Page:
That’s it in a nutshell. It’s an obvious point when you think about it and should be repeated frequently.

    In all fairness to the Fed, they’re nothing but a hammer so the only way they can attack a problem is as though it were a nail. The problem is that the US government is unwilling to do anything, so it all falls to the Fed.

    Monetary stimulus is politically popular because there is the illusion that it costs nothing, but the current debt hangover puts the lie to that. This is a “hair of the dog” strategy. Just one more drink, no really!

  4. toxymoron

    Hi Yves,

    As an aside, the citation from Hussmann is repeated for the “savvy investor”, although that doesn’t change the pitiful outcome of the Fed wasting someone else’s money once again.

    1. Yves Smith Post author

      Yes, it isn’t clear, I added the Wray bit later, makes the reference confusing. I tweaked it, thanks for the catch.

  5. nilys

    Fiscal policy is a prerogative of the congress, and it seems that the congress is not in the mood to do another stimulus. Besides, the phrase “industrial policy” just does not sound very much like us. The FED can’t force the congress to act. On the other hand, the FED has a mandate to keep inflation steady and low and to maintain employment at a low level. Both of these targets are presently outside of acceptable ranges: inflation is too low and unemployment is too high. The mandate is used as a justification to act, and once a decision to do something is taken, the question becomes to do what.

    As an ordinary citizen without large savings, I do not necessarily mind a bit of inflation, provided inflation in staple goods does not outpace increases in my wages. Econbrowser has a post that shows that QE2 already took place, i.e., it has been already priced in by the market, and all it brought was a 10% increase in prices of commodities, oil in particular, and some basic points reduction in the 10 year note yield. This has not shown up in the CPI yet, will see in the coming months. Will higher CPI translate into higher wages? That would be interesting to see. Someone argued elsewhere that the idea is to have wages fall behind prices, and in this way indirectly reduce labor costs to levels at which it would be profitable for companies to hire again. The premise here is that unemployment is so high because labor is too expensive as wages are sticky and don’t move downward during recessions. I personally do not see this, as further reduction in real wages seems to me would lead to further demand destruction and deleveraging through default, as consumers would have to redirect increasingly decreasing in real terms income toward the necessities.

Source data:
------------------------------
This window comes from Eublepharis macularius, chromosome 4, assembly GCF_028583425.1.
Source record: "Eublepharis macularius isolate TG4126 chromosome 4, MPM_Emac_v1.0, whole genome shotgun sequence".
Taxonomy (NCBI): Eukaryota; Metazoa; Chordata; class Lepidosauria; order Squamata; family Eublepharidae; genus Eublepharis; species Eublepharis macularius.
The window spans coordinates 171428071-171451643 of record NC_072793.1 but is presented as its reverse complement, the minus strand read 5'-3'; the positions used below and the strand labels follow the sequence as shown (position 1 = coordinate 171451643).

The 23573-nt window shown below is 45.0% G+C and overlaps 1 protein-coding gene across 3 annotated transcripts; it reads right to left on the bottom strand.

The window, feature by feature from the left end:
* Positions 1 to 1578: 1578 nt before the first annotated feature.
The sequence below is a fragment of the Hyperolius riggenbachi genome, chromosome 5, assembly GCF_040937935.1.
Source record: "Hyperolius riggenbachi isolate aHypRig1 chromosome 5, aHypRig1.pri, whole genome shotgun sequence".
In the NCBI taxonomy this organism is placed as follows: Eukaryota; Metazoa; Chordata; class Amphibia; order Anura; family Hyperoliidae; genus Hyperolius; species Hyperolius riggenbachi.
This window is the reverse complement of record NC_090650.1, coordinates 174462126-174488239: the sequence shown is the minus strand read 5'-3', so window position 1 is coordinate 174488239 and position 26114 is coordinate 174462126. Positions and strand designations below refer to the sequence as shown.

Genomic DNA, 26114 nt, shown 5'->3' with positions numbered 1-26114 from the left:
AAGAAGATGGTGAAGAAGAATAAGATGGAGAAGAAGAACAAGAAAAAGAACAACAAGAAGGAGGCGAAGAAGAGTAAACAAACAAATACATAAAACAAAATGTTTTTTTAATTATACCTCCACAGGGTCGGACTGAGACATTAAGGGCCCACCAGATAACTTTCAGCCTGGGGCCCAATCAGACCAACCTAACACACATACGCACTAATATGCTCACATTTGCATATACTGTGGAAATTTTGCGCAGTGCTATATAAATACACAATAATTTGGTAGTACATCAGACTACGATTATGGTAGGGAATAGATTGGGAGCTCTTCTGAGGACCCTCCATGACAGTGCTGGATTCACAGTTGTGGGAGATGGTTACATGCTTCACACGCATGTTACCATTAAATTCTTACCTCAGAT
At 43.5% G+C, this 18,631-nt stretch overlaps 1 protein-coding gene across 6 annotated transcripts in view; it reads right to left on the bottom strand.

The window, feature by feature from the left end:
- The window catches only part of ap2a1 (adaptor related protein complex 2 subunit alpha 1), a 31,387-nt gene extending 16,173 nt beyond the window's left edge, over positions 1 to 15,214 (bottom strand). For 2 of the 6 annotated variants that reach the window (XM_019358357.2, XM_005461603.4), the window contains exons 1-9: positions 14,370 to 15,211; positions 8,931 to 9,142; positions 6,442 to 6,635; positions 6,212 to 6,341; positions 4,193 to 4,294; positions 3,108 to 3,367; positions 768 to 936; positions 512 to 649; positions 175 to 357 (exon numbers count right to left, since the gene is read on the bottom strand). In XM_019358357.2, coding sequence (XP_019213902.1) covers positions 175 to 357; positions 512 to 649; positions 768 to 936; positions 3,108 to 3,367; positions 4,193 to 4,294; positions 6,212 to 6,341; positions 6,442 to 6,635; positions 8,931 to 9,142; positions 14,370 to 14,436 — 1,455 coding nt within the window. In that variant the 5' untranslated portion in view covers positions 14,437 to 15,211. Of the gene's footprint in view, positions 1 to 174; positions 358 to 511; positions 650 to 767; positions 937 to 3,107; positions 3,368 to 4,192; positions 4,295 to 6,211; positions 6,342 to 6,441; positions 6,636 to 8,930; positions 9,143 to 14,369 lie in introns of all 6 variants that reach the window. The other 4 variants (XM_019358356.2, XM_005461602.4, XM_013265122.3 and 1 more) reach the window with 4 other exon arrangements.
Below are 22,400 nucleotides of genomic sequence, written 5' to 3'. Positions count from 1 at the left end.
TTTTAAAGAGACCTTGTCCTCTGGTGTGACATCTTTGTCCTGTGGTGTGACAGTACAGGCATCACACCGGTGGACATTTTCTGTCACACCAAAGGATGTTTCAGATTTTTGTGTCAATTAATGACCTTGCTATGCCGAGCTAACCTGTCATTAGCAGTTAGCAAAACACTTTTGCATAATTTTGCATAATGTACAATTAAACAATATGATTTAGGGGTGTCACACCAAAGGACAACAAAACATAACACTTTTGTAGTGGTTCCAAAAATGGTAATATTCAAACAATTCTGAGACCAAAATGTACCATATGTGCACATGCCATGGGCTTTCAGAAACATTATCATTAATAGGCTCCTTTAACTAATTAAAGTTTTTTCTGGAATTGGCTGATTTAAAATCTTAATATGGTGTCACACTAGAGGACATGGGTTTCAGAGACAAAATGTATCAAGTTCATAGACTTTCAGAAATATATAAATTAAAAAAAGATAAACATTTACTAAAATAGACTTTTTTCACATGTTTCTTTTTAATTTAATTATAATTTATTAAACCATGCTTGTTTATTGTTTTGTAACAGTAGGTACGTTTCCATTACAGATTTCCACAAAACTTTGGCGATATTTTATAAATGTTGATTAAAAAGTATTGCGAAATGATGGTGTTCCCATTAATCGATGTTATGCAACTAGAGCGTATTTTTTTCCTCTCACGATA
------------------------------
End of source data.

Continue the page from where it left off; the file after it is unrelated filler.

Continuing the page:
6. JKH

    Very good point on government accounting – re balance sheet items.

    Hussman is wrong on the bank reserve effect in general – as your MMT contributors will confirm. The Fed has always been a bit ambiguous on whether they understand this or not, but seem to be backing off it as a rationale lately. The key variable is rates. QE shortens the duration of consolidated government/CB liabilities (including reserves and currency), with price effect.

  7. a

    “A final argument invoked by critics of fiscal policy is that it is unfair to future generations. But monetary policy can have intergenerational effects every bit as bad. ”

    Excellent argument for fiscal stimulus! Monetary stimulus can be as bad. Therefore let’s do fiscal stimulus.

    There is *no solution*. It’s a game of musical chairs with half of the chairs missing. The macroeconomists are pretending no one has to suffer because they can keep the music playing, but at some point it will have to stop. And once it stops, a lot of people will find that they don’t have a chair, i.e. their wealth has evaported. Once that happens, things will begin to get better. But only once that happens.

    It’s no co-incidence that the depth of the First Great Depression was 1932-1933, when the banks went bust. It’s only then that enough wealth evaporated so that things could start to get better.

    Once wealth evaporates sufficiently things will get better.

    The only question is, whose wealth will evaporate.

    1. Doug Terpstra

      Whose wealth will evaporate? Under QE2, clearly the common wealth. Isn’t that the point of a class war? Instead of an old fashioned bailout, the Fed will simply counterfeit money in order to buy all the bad casino bets, pushing more bad money and power into the hands of the privateers and warmongers, the same malefactors who created the crisis—almost certainly by design. This is why all the bad actors have been conspicuously kept in place and no investigations or indictments are forthcoming.